Reinhold Brinkmann, a distinguished scholar whose writings on music of the 19th and 20th centuries made an indelible mark on musicology in Germany and the United States, died on Oct. 10, after a long illness, in Eckernförde, Germany. He was 76.
Brinkmann taught in Harvard’s Department of Music from 1985 until his retirement in 2003, serving as James Edward Ditson Professor of Music and department chair. He came to Harvard from Berlin, where he had been a professor at the Hochschule der Künste since 1980, and prior to that was professor of musicology at the University of Marburg. In 2001, he was the first musicologist to be awarded the prestigious Ernst von Siemens Music Prize.
His writings span a broad range of topics, including the Second Viennese School (especially Schoenberg), the Romantic Lied tradition, Wagner, Skryabin, Varèse, Eisler, and Ives. Brinkmann also lived and breathed new music, and enjoyed close friendships with Helmut Lachenmann, Wolfgang Rihm, and Luciano Berio, who dedicated his Sonata per Pianforte Solo to him in 2001. Brinkmann’s work combined intimate knowledge of the music, often shown in detailed, painstaking analyses, with an awareness of social and political backgrounds and ramifications. He published and edited many books and essays.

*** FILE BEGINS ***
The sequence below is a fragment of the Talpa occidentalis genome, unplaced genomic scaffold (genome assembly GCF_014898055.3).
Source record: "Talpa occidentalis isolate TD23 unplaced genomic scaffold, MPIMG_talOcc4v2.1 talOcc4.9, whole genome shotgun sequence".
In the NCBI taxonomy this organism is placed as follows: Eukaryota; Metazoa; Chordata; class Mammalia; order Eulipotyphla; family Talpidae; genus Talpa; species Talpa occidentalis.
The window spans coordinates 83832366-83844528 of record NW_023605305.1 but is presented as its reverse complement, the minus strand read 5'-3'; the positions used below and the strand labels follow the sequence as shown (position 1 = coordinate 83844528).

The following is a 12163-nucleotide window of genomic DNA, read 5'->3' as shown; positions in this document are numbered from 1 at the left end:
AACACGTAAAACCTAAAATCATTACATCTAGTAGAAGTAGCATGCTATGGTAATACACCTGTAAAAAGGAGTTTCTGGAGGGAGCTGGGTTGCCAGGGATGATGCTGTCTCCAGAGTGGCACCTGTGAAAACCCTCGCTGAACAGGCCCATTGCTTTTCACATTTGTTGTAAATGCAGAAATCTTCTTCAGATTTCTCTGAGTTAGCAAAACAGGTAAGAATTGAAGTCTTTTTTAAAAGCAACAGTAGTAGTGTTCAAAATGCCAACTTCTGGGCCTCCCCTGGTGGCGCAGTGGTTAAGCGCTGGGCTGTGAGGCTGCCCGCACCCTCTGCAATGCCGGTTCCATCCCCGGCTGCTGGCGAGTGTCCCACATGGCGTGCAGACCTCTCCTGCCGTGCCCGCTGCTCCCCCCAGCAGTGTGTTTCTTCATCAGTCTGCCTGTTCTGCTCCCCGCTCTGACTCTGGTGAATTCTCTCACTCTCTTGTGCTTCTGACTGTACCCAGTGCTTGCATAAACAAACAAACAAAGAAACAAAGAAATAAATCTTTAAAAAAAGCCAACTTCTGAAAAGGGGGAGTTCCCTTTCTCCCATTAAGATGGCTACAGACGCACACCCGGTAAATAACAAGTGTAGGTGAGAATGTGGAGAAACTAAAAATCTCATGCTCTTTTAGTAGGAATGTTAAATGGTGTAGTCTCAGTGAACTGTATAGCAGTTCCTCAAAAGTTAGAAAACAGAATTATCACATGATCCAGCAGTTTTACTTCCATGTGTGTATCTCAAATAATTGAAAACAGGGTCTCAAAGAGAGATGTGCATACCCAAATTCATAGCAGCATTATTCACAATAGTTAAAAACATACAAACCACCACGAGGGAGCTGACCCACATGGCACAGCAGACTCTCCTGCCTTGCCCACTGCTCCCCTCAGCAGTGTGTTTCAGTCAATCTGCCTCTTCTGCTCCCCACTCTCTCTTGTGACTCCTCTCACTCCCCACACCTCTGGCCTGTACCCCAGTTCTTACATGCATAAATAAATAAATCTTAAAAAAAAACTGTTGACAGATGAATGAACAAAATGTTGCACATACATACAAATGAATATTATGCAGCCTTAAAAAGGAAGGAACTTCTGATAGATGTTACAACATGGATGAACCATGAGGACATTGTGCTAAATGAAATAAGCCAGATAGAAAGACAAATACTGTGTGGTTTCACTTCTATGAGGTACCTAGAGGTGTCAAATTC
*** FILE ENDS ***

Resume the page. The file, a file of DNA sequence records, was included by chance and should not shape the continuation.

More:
He leaves behind his wife, Dorothea Brinkmann. The Department of Music will host a memorial for Brinkmann in the spring.